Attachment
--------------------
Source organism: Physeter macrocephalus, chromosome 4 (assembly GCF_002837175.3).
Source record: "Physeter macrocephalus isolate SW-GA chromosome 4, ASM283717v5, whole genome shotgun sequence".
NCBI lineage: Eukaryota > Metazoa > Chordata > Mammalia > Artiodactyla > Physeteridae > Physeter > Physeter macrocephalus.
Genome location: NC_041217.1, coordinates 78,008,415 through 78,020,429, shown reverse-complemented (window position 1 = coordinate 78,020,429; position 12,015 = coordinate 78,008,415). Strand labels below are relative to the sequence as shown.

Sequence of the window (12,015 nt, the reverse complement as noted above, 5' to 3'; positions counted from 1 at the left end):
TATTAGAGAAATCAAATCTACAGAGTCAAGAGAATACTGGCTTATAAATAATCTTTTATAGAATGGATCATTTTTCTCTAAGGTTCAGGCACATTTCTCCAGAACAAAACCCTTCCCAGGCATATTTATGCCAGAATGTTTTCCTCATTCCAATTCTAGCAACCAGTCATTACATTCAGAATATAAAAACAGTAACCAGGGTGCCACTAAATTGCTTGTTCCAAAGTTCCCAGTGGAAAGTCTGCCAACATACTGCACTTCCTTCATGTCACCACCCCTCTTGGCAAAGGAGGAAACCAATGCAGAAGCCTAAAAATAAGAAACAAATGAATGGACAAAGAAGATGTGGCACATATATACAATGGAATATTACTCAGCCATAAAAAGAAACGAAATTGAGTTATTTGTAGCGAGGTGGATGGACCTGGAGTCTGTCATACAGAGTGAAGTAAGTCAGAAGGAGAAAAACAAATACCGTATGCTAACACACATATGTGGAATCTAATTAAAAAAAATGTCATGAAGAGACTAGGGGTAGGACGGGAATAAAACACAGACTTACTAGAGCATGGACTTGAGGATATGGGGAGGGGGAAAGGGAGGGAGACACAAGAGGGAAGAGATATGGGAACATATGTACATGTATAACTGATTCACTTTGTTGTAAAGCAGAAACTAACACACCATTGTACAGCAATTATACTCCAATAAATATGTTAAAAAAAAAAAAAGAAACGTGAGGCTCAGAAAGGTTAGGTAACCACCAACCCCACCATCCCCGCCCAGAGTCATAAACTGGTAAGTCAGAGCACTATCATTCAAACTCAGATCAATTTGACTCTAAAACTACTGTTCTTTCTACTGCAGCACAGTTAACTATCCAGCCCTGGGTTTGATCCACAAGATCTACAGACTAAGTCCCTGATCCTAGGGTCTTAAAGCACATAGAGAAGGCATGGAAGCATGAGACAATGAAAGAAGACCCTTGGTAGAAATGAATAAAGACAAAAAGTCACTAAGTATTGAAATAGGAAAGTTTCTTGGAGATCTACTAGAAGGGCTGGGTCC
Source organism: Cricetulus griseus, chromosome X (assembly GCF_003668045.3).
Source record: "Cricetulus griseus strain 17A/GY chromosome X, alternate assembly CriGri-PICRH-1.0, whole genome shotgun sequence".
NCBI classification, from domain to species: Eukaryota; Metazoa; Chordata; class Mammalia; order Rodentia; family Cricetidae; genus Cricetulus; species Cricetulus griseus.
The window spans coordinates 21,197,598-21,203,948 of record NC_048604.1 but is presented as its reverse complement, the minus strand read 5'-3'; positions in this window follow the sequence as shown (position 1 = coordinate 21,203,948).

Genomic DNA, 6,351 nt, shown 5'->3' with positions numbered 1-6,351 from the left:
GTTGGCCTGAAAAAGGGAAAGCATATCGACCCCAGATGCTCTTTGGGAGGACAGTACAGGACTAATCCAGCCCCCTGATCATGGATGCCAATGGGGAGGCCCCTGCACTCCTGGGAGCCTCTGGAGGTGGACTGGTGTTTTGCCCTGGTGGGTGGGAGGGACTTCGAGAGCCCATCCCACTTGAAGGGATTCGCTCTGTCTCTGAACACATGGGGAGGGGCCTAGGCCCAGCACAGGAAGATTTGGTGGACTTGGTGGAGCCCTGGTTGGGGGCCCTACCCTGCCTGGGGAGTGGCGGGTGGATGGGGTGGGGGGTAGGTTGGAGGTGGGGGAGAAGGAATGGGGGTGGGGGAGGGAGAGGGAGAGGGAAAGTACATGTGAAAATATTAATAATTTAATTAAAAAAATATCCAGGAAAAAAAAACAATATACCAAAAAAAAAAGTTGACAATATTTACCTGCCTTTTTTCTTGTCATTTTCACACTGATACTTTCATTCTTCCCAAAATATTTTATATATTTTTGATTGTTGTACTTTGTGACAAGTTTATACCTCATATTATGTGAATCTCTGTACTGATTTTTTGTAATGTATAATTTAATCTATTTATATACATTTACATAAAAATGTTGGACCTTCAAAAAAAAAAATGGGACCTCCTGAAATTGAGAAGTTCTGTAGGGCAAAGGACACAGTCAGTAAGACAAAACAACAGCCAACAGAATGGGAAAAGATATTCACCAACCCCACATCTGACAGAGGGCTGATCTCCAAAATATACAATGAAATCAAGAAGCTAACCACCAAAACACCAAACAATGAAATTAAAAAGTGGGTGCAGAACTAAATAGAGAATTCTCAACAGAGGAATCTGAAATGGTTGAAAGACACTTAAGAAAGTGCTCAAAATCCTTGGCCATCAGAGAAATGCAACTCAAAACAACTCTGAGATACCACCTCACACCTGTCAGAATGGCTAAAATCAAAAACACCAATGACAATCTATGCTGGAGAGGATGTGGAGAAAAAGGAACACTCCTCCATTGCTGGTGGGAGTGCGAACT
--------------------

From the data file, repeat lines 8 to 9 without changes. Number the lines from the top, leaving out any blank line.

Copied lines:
Source record: "Cricetulus griseus strain 17A/GY chromosome X, alternate assembly CriGri-PICRH-1.0, whole genome shotgun sequence".
NCBI classification, from domain to species: Eukaryota; Metazoa; Chordata; class Mammalia; order Rodentia; family Cricetidae; genus Cricetulus; species Cricetulus griseus.